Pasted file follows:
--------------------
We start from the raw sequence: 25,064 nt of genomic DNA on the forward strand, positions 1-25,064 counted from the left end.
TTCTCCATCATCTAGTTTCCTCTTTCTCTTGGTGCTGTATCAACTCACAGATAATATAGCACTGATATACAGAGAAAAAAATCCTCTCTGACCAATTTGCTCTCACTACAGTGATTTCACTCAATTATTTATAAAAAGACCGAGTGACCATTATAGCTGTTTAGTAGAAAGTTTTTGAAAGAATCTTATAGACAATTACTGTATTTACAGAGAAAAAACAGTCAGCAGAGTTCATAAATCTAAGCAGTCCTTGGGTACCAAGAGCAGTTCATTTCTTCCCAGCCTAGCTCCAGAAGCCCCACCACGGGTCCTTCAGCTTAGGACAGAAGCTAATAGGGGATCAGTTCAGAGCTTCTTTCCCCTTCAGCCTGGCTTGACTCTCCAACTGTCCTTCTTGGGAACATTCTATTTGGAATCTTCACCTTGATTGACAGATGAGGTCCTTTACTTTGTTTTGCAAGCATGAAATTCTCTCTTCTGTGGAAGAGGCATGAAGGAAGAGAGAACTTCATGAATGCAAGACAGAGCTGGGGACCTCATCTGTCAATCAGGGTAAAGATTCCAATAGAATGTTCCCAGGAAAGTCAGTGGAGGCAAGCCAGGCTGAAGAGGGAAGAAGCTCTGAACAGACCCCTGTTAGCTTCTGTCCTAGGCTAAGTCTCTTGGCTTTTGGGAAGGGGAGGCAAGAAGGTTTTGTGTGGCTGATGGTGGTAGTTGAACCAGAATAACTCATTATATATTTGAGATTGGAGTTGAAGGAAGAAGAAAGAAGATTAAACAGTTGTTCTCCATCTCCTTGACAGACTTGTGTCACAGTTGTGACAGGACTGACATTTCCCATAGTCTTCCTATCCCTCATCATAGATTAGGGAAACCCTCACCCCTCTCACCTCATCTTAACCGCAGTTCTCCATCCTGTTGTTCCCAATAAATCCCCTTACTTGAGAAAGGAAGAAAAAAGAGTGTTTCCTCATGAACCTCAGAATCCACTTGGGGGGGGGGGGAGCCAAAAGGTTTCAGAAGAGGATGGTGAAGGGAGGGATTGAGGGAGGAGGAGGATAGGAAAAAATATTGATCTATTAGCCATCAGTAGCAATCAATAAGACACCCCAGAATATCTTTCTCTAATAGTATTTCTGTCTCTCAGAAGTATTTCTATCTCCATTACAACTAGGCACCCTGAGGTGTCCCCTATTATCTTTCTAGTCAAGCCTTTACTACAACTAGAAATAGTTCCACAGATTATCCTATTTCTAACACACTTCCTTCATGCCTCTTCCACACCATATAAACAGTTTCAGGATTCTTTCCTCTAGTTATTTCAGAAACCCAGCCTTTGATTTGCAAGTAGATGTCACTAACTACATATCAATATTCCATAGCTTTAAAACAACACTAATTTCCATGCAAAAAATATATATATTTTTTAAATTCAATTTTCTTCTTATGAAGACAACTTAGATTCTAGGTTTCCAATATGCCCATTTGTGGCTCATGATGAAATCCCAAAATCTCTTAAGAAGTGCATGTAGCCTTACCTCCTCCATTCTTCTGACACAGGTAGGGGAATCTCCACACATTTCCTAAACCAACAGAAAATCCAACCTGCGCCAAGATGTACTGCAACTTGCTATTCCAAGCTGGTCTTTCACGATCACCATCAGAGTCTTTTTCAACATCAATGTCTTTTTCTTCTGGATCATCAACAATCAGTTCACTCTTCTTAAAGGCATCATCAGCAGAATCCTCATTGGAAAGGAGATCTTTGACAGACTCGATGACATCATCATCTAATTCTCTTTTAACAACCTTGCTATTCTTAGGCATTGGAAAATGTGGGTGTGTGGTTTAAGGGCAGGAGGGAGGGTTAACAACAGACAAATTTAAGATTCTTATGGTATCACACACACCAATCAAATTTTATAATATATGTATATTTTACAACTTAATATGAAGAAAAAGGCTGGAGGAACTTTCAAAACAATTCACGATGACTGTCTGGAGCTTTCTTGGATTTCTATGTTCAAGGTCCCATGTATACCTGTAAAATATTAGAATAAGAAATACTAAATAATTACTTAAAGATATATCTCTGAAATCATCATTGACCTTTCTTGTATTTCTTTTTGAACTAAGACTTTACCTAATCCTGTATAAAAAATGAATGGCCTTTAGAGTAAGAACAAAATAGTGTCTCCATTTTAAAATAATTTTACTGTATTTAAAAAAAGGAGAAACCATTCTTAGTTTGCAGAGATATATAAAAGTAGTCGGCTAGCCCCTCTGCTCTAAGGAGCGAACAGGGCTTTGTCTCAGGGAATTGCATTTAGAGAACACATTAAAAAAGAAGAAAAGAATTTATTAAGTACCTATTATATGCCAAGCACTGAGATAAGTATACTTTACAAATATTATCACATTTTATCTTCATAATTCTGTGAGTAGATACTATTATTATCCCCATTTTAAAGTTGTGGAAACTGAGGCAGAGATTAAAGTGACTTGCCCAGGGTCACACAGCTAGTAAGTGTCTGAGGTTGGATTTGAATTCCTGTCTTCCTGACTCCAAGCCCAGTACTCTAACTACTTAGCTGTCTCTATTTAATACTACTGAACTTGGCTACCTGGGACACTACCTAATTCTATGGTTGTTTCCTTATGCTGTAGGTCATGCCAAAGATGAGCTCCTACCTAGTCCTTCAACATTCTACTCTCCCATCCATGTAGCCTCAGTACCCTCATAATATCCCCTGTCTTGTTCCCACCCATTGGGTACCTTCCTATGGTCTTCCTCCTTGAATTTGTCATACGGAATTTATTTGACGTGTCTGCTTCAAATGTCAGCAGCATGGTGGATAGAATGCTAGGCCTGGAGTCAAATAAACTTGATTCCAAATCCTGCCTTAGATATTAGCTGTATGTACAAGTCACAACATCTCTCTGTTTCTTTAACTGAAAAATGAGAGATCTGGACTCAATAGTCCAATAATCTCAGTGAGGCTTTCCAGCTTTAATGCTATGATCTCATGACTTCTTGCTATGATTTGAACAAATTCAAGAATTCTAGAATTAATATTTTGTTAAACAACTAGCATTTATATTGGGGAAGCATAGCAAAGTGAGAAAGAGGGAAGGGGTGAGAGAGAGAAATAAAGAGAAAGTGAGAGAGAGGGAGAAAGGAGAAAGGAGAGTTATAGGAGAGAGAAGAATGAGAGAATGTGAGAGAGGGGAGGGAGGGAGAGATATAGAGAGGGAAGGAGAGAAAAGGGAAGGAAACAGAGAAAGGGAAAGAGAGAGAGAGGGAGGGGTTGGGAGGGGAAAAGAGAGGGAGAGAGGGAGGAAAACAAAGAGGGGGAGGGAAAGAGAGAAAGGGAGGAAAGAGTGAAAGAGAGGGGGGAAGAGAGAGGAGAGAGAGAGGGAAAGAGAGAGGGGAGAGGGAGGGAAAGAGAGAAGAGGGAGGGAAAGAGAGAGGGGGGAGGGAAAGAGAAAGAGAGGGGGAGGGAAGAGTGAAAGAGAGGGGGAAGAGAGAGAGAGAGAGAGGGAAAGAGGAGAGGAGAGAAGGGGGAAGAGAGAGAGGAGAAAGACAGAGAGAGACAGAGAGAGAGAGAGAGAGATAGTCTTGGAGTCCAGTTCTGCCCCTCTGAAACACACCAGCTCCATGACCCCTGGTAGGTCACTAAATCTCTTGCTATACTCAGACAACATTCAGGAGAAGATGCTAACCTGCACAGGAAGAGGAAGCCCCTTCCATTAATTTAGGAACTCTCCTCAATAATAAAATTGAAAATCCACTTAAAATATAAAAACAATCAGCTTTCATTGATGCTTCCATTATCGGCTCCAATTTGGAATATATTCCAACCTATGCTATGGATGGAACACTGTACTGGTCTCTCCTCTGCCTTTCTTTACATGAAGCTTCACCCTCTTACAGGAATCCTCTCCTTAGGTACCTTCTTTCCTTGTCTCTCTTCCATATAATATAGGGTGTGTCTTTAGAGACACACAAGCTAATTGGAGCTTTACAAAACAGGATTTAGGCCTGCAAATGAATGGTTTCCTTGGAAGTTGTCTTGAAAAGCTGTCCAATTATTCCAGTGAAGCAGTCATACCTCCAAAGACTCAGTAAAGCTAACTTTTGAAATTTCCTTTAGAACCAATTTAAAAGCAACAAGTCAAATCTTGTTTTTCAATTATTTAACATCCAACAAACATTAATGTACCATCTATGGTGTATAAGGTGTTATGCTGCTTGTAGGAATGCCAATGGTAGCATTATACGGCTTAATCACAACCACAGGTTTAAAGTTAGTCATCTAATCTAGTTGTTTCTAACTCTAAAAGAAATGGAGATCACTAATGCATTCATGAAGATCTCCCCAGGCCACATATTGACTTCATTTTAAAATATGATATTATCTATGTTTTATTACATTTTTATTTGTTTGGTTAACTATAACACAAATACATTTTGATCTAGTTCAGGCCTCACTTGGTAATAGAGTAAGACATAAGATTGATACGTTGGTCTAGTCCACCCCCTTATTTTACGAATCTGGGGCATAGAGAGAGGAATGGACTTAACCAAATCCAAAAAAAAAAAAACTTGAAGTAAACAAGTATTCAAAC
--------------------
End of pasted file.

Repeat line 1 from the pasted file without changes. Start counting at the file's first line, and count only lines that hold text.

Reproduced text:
We start from the raw sequence: 25,064 nt of genomic DNA on the forward strand, positions 1-25,064 counted from the left end.